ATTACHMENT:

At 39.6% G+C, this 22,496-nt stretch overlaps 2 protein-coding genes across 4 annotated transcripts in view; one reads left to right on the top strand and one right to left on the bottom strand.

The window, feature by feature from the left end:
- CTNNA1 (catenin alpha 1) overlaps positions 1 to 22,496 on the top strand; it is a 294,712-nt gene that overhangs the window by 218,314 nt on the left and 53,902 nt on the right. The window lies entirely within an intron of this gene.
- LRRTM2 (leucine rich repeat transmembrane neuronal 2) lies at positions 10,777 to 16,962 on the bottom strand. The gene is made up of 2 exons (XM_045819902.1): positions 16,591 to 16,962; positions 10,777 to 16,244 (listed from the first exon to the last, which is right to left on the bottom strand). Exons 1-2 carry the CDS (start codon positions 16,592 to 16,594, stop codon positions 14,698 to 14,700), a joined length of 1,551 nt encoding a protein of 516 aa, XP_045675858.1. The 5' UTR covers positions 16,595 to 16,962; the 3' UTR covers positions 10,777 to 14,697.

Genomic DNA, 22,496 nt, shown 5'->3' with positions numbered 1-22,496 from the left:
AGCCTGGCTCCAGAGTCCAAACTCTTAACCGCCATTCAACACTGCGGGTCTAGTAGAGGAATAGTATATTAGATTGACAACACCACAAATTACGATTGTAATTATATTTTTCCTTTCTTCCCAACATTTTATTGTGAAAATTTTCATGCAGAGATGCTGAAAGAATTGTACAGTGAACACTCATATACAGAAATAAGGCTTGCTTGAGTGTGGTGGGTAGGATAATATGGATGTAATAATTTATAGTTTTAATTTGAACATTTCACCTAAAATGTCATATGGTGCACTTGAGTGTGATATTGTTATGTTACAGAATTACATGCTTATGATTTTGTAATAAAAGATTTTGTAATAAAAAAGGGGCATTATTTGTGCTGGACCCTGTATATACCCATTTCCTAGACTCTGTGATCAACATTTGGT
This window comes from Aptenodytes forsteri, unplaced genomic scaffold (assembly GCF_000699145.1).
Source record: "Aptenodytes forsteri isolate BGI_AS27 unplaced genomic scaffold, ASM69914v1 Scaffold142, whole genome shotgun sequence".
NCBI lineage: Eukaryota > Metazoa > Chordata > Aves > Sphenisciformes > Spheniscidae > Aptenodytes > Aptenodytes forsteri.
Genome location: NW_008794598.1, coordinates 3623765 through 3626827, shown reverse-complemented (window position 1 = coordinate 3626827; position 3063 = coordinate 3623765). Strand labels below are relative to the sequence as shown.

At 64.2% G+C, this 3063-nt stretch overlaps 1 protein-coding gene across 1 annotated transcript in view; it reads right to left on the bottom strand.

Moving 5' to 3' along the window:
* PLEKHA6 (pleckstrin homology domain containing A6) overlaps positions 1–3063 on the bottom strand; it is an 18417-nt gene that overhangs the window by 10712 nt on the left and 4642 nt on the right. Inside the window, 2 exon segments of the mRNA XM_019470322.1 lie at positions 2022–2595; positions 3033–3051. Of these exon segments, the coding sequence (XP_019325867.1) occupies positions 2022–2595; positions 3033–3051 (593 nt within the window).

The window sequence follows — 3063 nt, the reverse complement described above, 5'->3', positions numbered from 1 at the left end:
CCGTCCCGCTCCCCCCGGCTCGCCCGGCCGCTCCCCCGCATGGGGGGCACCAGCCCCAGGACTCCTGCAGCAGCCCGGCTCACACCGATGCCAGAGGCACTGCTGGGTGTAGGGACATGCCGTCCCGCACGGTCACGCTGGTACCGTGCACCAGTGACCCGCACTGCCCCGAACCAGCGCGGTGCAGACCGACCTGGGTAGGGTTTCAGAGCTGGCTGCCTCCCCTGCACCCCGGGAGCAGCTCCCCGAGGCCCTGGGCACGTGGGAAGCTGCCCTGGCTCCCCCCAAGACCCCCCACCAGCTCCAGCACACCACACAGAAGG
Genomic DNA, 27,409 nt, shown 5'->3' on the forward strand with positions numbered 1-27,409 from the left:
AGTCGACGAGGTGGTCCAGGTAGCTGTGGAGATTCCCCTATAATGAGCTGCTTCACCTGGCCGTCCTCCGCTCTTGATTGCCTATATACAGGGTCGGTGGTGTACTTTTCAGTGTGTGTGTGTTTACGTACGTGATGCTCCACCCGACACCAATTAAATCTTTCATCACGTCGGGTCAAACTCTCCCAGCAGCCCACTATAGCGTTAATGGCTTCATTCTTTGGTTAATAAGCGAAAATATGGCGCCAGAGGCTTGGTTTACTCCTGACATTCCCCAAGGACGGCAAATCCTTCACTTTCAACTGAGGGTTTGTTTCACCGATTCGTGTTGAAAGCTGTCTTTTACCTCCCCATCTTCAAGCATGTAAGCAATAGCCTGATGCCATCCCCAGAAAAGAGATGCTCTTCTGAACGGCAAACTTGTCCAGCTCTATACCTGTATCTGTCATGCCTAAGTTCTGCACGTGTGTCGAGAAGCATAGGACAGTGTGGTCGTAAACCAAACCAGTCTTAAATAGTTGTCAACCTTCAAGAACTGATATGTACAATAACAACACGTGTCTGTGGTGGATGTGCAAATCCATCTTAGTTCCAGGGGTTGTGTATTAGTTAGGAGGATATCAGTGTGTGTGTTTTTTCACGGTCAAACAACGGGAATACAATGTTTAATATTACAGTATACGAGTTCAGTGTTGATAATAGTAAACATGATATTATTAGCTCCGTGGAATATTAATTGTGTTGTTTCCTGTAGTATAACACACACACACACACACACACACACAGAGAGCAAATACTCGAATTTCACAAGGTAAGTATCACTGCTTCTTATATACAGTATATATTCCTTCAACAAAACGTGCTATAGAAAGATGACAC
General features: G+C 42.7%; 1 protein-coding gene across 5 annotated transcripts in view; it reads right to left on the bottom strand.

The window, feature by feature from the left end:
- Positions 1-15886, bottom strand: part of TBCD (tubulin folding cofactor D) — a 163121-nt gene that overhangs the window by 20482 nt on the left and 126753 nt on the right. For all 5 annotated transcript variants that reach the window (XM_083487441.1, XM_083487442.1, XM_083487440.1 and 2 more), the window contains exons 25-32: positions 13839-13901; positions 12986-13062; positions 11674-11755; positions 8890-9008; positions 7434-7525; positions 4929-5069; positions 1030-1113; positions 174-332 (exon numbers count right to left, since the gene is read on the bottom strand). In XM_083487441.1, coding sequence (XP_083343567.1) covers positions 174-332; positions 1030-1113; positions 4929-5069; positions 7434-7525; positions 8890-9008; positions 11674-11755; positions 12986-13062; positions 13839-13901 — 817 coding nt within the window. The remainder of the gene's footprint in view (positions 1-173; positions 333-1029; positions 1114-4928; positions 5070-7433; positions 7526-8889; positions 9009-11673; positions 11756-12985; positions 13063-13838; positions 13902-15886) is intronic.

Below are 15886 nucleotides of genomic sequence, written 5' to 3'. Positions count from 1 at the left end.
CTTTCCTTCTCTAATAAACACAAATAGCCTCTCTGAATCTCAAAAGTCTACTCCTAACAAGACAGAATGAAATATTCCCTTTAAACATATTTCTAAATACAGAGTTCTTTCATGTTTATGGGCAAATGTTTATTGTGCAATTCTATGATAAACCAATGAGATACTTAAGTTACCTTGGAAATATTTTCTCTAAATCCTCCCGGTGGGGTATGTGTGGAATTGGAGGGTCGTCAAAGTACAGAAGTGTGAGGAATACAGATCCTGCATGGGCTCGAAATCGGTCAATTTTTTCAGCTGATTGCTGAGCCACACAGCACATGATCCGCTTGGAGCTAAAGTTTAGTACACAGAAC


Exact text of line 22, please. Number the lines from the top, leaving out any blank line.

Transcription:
CTTTCCTTCTCTAATAAACACAAATAGCCTCTCTGAATCTCAAAAGTCTACTCCTAACAAGACAGAATGAAATATTCCCTTTAAACATATTTCTAAATACAGAGTTCTTTCATGTTTATGGGCAAATGTTTATTGTGCAATTCTATGATAAACCAATGAGATACTTAAGTTACCTTGGAAATATTTTCTCTAAATCCTCCCGGTGGGGTATGTGTGGAATTGGAGGGTCGTCAAAGTACAGAAGTGTGAGGAATACAGATCCTGCATGGGCTCGAAATCGGTCAATTTTTTCAGCTGATTGCTGAGCCACACAGCACATGATCCGCTTGGAGCTAAAGTTTAGTACACAGAAC